Unlike all of the other planned giving mechanisms, a bequest program doesn’t require major technical expertise and specific financial instruments. It’s easy, it’s fast, it can pay off substantially, and the dollars from bequests comprise close to 90% of all planned gifts.
Many non-profit organizations refuse to get into planned giving because of the perception that it’s all about technical wording and/or complicated financial instruments. That’s a misperception.
Most planned gifts mechanisms do require some degree of technical expertise, possible registration/approval by States, and a legal contract between the donor and the non-profit organization, BUT NOT BEQUESTS!!
Bequests are simple, and should be a standard item in every organization’s development toolbox. Simply worded, a bequest is a gift left to you in someone’s will.
A “donor” can leave you a specific dollar figure, a percentage of their estate, a percentage of what’s left over in their estate after other gifts/provisions are executed, a specific gift depending if anything is left in their estates after other gifts/provisions are executed, or the entire estate. The actual wording however, is a topic for discussion between the prospective donor and their attorney.
Your job is to get those who might name you in their wills to want to do that.
What do you have to do?
1. Reach out to folks and get them involved with you and what you do.
Involvement means working on committees, being asked for advice, helping to provide service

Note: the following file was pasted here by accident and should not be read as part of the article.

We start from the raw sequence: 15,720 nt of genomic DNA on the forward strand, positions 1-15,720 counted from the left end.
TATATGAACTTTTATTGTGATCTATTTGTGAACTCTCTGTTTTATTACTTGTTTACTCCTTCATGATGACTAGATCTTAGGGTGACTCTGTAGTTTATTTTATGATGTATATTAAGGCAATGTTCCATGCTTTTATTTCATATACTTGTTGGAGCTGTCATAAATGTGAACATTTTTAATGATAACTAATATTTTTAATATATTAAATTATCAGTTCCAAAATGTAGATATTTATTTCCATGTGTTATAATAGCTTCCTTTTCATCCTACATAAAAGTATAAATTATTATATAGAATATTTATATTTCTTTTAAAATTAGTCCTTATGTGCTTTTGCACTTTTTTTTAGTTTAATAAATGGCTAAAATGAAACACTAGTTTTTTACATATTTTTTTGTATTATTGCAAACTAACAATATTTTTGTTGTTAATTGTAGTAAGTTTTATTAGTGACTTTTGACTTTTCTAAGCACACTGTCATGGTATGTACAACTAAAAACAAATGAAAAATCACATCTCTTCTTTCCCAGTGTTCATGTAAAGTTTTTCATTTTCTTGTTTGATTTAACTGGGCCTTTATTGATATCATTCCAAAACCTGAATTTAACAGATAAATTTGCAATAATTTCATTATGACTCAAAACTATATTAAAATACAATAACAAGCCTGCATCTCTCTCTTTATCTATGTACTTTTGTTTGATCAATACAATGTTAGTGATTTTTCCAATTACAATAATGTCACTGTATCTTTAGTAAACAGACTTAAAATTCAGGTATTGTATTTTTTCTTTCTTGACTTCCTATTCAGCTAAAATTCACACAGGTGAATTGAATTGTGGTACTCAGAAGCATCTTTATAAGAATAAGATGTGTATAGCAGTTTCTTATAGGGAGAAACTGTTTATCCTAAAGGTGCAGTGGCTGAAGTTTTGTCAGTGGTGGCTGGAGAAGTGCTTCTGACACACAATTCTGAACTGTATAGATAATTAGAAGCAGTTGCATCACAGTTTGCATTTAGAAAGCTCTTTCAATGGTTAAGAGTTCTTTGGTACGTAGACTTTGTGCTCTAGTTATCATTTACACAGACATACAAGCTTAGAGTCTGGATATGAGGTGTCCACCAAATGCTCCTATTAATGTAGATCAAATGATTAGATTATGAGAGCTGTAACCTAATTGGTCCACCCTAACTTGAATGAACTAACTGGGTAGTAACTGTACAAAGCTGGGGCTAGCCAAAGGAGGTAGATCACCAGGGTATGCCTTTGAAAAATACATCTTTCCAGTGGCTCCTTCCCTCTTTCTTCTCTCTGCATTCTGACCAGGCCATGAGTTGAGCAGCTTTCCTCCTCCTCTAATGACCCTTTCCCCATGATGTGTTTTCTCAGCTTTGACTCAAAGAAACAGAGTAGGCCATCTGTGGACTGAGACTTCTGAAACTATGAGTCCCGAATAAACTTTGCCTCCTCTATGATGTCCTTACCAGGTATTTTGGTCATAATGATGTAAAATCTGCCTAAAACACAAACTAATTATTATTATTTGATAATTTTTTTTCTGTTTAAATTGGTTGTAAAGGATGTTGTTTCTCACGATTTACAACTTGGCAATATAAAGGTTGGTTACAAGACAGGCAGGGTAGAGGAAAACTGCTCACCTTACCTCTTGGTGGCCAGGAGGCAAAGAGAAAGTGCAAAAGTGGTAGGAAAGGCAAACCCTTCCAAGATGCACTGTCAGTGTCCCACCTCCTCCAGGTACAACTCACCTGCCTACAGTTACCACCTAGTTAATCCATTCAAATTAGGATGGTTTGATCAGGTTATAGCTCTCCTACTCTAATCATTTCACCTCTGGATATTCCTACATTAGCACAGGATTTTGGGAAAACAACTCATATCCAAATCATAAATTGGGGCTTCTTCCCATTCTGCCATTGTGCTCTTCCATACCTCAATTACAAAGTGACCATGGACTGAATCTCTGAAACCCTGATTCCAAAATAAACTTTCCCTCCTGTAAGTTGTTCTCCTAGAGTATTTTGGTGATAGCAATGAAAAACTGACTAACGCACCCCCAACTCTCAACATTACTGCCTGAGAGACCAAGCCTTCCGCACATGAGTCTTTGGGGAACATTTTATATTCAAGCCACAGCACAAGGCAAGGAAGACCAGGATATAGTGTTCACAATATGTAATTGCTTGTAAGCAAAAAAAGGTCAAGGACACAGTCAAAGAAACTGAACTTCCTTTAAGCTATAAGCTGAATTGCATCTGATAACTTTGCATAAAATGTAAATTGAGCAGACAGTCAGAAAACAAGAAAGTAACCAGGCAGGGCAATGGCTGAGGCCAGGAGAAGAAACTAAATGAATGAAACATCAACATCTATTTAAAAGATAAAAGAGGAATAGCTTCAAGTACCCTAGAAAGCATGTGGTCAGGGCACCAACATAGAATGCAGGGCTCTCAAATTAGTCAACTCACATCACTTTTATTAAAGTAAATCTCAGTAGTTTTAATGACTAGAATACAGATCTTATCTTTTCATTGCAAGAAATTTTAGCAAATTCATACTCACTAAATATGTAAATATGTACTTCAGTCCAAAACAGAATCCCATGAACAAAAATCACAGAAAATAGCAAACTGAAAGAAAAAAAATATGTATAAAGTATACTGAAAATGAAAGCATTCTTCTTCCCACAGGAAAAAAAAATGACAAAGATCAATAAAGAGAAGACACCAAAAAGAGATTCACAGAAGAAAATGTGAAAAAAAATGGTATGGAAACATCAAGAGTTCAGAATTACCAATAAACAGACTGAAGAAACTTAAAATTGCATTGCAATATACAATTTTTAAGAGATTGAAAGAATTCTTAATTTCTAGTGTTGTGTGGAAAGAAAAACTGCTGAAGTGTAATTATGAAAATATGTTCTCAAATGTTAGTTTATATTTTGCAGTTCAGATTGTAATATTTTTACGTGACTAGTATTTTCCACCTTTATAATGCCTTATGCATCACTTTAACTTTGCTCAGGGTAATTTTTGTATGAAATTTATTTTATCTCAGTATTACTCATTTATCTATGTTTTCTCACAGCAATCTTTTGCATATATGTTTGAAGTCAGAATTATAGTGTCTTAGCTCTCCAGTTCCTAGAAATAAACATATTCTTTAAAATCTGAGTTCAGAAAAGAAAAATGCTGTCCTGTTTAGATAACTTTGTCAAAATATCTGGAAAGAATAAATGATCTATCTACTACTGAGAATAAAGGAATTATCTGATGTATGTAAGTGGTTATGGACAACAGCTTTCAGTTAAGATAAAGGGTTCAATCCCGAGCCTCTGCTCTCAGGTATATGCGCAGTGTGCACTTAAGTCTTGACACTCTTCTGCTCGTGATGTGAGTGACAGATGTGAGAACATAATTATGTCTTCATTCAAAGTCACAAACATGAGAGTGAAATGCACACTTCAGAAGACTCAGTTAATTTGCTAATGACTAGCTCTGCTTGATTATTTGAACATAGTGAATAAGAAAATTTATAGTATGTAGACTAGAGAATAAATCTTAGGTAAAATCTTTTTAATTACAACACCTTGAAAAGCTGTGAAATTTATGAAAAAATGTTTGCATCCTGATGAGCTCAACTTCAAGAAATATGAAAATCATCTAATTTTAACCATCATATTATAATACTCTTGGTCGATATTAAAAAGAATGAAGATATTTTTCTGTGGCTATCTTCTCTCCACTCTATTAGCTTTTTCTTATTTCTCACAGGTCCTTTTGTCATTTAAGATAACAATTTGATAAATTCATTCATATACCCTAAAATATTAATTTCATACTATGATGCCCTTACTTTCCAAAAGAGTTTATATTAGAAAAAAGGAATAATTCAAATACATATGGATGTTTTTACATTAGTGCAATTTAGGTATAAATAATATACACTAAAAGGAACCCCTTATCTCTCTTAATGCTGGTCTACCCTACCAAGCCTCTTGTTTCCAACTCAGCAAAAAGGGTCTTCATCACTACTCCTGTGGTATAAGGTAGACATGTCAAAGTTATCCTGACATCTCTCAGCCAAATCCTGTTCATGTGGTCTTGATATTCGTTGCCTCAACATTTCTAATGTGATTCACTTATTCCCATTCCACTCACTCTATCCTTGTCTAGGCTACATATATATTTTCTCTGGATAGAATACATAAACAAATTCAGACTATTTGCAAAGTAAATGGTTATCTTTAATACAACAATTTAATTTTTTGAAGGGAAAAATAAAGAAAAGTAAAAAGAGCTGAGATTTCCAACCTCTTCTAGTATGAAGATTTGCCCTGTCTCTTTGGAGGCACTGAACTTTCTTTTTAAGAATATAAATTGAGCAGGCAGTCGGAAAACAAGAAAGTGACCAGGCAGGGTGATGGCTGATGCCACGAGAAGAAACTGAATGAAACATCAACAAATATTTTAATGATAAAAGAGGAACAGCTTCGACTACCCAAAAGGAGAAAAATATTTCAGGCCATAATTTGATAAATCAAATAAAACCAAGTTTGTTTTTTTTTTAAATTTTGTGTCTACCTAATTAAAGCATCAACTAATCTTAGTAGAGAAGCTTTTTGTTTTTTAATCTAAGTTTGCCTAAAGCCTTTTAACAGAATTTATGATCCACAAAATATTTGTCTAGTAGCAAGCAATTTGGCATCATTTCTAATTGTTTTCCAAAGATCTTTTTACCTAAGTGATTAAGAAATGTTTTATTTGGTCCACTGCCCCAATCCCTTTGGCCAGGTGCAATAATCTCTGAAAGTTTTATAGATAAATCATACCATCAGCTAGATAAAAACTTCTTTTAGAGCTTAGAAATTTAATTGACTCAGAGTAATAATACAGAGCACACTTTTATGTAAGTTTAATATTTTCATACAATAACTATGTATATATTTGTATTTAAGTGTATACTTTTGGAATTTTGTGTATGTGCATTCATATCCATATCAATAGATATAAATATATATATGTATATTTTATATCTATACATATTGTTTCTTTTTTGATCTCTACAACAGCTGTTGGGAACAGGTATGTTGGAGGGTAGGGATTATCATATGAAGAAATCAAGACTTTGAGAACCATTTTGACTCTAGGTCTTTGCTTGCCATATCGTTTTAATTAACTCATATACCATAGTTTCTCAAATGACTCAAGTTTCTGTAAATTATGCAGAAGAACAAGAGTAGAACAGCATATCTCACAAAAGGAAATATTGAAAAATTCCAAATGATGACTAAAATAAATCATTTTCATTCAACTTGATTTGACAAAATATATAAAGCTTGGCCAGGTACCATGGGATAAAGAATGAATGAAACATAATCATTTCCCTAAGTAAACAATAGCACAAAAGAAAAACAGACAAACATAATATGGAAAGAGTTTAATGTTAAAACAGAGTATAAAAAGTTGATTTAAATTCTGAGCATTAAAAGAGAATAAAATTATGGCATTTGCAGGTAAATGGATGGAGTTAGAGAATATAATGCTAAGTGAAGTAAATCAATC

2. Be creative, think of how to get people so excited about being part of who you are and what you do that they’d want to help continue that work, even after they’re gone.
3. Let them know how easy it is to leave you a bequest.
4. Let them know of the recognition they’ll get — the appreciation they’ll be shown — while they’re still here.
5. Create a named “society” just to honor those who name you in their wills.
Recent figures show over $16 billion in bequests given to non-profit organizations in just one year. Do you want some of that !?
Consider, those who (first) name you in their wills are more likely to make major and planned gifts to you while they’re still with us. And, many Board Members find it easier to ask someone to name an organization in their will than they do to ask someone to write a check.
We’ve been posting these pieces for the last five years,
and we’re now at a point where, to keep this “blog” alive,
we need your questions/problems to engender further discussion.
Look forward to hearing from you.
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